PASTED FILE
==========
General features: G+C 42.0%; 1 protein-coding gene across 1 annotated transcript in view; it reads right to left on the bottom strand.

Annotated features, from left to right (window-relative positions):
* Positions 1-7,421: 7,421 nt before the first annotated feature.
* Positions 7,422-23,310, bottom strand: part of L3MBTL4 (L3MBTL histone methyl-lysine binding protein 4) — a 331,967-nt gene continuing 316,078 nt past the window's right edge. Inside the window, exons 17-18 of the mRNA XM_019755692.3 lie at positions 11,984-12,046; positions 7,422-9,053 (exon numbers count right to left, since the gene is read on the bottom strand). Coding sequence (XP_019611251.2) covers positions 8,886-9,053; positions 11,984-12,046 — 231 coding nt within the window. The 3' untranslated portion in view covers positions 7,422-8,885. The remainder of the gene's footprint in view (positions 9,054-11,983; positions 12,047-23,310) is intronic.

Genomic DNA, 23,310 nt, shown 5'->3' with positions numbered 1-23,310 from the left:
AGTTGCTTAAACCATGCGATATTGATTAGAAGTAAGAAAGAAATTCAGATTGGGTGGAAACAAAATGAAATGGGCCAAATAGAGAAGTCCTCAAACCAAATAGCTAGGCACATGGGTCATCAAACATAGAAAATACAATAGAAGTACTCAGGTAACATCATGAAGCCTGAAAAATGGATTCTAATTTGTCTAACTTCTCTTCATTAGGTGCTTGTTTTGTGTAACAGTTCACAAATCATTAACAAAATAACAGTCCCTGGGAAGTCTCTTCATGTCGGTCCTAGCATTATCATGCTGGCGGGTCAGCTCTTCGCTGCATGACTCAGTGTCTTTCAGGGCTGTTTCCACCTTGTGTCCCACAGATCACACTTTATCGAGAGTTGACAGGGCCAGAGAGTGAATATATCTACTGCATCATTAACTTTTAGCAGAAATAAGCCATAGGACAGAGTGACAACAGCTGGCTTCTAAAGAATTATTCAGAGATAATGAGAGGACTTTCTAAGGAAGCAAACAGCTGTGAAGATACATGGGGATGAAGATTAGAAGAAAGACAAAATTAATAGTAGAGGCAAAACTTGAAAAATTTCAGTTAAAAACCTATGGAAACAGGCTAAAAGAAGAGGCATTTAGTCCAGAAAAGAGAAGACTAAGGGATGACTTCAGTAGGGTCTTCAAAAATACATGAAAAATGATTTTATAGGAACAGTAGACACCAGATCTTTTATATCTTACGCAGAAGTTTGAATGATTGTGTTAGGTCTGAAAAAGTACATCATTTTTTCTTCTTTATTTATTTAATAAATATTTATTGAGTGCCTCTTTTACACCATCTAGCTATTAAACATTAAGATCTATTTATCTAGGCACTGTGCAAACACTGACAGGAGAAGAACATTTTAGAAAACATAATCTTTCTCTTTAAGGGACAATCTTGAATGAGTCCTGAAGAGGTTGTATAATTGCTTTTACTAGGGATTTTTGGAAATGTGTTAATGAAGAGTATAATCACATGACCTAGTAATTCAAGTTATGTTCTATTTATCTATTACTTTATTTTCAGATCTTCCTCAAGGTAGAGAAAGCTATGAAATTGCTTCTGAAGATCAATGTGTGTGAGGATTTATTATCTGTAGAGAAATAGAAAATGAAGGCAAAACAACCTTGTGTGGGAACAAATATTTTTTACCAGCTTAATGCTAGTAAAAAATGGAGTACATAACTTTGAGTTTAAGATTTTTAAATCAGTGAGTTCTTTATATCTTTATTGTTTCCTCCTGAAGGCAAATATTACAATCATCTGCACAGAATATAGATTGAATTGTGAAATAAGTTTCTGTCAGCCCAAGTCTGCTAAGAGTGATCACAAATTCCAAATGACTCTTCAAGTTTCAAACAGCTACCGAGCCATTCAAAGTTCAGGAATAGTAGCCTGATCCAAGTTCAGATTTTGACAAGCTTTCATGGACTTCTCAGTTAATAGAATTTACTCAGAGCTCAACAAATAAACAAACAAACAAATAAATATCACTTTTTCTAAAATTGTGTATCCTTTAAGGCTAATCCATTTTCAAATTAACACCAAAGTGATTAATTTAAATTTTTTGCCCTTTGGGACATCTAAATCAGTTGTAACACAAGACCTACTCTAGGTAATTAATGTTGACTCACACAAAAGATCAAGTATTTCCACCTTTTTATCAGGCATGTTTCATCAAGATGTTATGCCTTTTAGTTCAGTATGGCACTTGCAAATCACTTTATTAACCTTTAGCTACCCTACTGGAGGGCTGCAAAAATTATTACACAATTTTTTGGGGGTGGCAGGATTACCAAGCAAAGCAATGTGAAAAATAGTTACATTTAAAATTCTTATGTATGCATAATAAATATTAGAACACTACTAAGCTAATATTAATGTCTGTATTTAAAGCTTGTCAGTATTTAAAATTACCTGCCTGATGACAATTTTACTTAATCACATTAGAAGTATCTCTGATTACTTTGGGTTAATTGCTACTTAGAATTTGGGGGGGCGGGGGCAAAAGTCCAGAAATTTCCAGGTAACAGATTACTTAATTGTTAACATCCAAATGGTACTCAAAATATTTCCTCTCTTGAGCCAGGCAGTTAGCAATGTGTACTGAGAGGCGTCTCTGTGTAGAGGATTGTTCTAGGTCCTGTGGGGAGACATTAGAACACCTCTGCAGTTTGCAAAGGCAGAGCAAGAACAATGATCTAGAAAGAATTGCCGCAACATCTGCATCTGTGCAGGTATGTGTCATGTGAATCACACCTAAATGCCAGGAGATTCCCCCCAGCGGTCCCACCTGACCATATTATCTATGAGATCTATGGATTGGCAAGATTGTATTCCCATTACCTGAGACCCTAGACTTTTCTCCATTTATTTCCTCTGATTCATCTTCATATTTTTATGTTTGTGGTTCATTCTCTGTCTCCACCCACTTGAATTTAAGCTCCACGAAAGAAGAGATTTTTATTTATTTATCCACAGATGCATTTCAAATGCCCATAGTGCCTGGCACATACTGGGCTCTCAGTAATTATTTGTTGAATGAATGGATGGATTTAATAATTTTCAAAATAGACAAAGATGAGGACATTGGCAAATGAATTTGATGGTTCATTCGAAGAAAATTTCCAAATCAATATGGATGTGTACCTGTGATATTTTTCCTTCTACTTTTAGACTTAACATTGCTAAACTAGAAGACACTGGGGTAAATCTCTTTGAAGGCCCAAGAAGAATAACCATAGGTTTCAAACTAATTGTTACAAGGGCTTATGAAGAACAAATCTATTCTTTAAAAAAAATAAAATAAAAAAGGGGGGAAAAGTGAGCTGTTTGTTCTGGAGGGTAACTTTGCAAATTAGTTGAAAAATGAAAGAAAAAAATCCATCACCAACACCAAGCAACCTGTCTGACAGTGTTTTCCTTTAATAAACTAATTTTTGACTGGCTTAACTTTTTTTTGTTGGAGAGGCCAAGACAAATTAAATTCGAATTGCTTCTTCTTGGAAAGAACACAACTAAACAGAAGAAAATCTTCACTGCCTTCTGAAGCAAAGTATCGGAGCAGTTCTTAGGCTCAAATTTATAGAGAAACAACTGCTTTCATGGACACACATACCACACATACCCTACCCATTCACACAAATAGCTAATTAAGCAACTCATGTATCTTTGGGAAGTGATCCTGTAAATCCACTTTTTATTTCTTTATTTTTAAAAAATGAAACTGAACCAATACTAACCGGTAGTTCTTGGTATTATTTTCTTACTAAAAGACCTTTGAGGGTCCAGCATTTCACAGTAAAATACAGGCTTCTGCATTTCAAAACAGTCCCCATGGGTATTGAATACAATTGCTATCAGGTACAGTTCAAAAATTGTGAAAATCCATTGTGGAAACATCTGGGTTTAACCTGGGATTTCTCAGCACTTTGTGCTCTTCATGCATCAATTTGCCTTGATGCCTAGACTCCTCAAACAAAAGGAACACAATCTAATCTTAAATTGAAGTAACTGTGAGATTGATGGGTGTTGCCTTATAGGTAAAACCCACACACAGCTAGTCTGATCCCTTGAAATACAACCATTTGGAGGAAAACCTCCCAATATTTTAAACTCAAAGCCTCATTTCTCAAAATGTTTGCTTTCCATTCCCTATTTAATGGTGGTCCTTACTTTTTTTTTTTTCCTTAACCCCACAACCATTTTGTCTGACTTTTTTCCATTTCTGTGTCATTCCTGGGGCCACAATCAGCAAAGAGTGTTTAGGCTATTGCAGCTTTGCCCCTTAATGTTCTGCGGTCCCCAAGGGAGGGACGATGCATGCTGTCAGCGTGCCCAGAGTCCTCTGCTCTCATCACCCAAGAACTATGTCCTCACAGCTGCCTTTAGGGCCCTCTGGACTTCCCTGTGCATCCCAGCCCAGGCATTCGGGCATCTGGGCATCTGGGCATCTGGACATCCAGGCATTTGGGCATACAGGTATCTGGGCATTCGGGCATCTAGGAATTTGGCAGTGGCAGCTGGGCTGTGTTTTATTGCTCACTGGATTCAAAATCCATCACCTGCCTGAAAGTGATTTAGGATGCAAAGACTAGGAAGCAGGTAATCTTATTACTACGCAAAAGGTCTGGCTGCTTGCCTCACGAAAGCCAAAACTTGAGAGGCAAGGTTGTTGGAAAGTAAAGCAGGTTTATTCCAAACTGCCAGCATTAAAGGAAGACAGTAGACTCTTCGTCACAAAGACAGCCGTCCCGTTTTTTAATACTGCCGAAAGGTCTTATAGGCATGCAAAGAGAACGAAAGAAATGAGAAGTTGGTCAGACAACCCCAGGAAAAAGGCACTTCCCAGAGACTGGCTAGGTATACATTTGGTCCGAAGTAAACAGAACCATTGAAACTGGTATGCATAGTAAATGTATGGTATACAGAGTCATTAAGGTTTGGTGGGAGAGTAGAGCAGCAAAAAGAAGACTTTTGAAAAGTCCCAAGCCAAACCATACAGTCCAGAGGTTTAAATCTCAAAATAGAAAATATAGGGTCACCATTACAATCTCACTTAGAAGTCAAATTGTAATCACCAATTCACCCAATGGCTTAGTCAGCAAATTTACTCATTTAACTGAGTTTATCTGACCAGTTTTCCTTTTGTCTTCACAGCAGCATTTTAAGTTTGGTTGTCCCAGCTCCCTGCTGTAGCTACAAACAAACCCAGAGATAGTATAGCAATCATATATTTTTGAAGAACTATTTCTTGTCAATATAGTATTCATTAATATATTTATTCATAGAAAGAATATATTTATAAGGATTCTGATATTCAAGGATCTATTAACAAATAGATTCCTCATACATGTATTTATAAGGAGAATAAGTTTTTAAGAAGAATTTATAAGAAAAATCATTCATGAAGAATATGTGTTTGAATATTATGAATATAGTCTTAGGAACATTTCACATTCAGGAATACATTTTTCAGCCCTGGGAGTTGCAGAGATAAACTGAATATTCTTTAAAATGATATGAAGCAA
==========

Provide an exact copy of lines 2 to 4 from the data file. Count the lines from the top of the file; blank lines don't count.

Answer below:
Annotated features, from left to right (window-relative positions):
* Positions 1-7,421: 7,421 nt before the first annotated feature.
* Positions 7,422-23,310, bottom strand: part of L3MBTL4 (L3MBTL histone methyl-lysine binding protein 4) — a 331,967-nt gene continuing 316,078 nt past the window's right edge. Inside the window, exons 17-18 of the mRNA XM_019755692.3 lie at positions 11,984-12,046; positions 7,422-9,053 (exon numbers count right to left, since the gene is read on the bottom strand). Coding sequence (XP_019611251.2) covers positions 8,886-9,053; positions 11,984-12,046 — 231 coding nt within the window. The 3' untranslated portion in view covers positions 7,422-8,885. The remainder of the gene's footprint in view (positions 9,054-11,983; positions 12,047-23,310) is intronic.